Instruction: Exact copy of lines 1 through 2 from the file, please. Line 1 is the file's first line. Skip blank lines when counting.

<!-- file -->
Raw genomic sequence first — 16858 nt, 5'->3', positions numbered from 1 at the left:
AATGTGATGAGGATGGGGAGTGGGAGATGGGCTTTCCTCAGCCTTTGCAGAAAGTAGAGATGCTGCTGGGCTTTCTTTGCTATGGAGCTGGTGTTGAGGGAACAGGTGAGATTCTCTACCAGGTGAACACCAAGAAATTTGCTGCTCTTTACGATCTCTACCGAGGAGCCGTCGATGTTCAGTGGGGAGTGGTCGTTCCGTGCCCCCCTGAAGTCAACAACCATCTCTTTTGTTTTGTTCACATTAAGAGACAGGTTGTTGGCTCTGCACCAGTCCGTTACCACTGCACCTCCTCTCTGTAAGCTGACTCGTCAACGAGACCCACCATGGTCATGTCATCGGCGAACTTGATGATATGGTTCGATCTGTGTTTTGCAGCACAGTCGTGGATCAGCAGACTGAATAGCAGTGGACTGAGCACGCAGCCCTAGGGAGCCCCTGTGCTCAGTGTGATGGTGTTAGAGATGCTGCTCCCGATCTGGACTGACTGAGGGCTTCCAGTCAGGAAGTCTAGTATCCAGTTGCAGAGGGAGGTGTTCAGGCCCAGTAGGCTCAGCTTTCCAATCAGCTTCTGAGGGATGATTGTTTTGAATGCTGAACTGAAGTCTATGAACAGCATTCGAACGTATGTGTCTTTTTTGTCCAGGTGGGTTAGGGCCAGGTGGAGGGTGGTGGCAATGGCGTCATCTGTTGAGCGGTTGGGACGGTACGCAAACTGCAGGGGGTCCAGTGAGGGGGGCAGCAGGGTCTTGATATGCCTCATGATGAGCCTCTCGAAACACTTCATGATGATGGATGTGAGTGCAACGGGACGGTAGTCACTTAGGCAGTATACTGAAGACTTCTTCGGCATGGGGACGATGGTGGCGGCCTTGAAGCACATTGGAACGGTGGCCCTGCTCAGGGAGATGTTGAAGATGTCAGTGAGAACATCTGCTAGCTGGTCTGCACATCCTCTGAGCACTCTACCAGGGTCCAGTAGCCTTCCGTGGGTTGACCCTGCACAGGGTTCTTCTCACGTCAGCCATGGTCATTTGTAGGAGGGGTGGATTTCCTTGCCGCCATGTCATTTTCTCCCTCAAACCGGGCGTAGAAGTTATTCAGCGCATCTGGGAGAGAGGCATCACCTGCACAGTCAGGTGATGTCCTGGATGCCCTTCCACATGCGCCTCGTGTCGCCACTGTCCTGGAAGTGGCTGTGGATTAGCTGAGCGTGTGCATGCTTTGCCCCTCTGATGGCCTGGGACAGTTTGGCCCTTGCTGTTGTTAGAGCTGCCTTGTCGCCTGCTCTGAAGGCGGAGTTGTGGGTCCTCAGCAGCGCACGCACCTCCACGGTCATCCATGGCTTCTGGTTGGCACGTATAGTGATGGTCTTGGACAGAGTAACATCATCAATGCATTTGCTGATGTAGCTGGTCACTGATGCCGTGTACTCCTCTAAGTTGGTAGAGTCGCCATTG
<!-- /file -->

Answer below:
Raw genomic sequence first — 16858 nt, 5'->3', positions numbered from 1 at the left:
AATGTGATGAGGATGGGGAGTGGGAGATGGGCTTTCCTCAGCCTTTGCAGAAAGTAGAGATGCTGCTGGGCTTTCTTTGCTATGGAGCTGGTGTTGAGGGAACAGGTGAGATTCTCTACCAGGTGAACACCAAGAAATTTGCTGCTCTTTACGATCTCTACCGAGGAGCCGTCGATGTTCAGTGGGGAGTGGTCGTTCCGTGCCCCCCTGAAGTCAACAACCATCTCTTTTGTTTTGTTCACATTAAGAGACAGGTTGTTGGCTCTGCACCAGTCCGTTACCACTGCACCTCCTCTCTGTAAGCTGACTCGTCAACGAGACCCACCATGGTCATGTCATCGGCGAACTTGATGATATGGTTCGATCTGTGTTTTGCAGCACAGTCGTGGATCAGCAGACTGAATAGCAGTGGACTGAGCACGCAGCCCTAGGGAGCCCCTGTGCTCAGTGTGATGGTGTTAGAGATGCTGCTCCCGATCTGGACTGACTGAGGGCTTCCAGTCAGGAAGTCTAGTATCCAGTTGCAGAGGGAGGTGTTCAGGCCCAGTAGGCTCAGCTTTCCAATCAGCTTCTGAGGGATGATTGTTTTGAATGCTGAACTGAAGTCTATGAACAGCATTCGAACGTATGTGTCTTTTTTGTCCAGGTGGGTTAGGGCCAGGTGGAGGGTGGTGGCAATGGCGTCATCTGTTGAGCGGTTGGGACGGTACGCAAACTGCAGGGGGTCCAGTGAGGGGGGCAGCAGGGTCTTGATATGCCTCATGATGAGCCTCTCGAAACACTTCATGATGATGGATGTGAGTGCAACGGGACGGTAGTCACTTAGGCAGTATACTGAAGACTTCTTCGGCATGGGGACGATGGTGGCGGCCTTGAAGCACATTGGAACGGTGGCCCTGCTCAGGGAGATGTTGAAGATGTCAGTGAGAACATCTGCTAGCTGGTCTGCACATCCTCTGAGCACTCTACCAGGGTCCAGTAGCCTTCCGTGGGTTGACCCTGCACAGGGTTCTTCTCACGTCAGCCATGGTCATTTGTAGGAGGGGTGGATTTCCTTGCCGCCATGTCATTTTCTCCCTCAAACCGGGCGTAGAAGTTATTCAGCGCATCTGGGAGAGAGGCATCACCTGCACAGTCAGGTGATGTCCTGGATGCCCTTCCACATGCGCCTCGTGTCGCCACTGTCCTGGAAGTGGCTGTGGATTAGCTGAGCGTGTGCATGCTTTGCCCCTCTGATGGCCTGGGACAGTTTGGCCCTTGCTGTTGTTAGAGCTGCCTTGTCGCCTGCTCTGAAGGCGGAGTTGTGGGTCCTCAGCAGCGCACGCACCTCCACGGTCATCCATGGCTTCTGGTTGGCACGTATAGTGATGGTCTTGGACAGAGTAACATCATCAATGCATTTGCTGATGTAGCTGGTCACTGATGCCGTGTACTCCTCTAAGTTGGTAGAGTCGCCATTG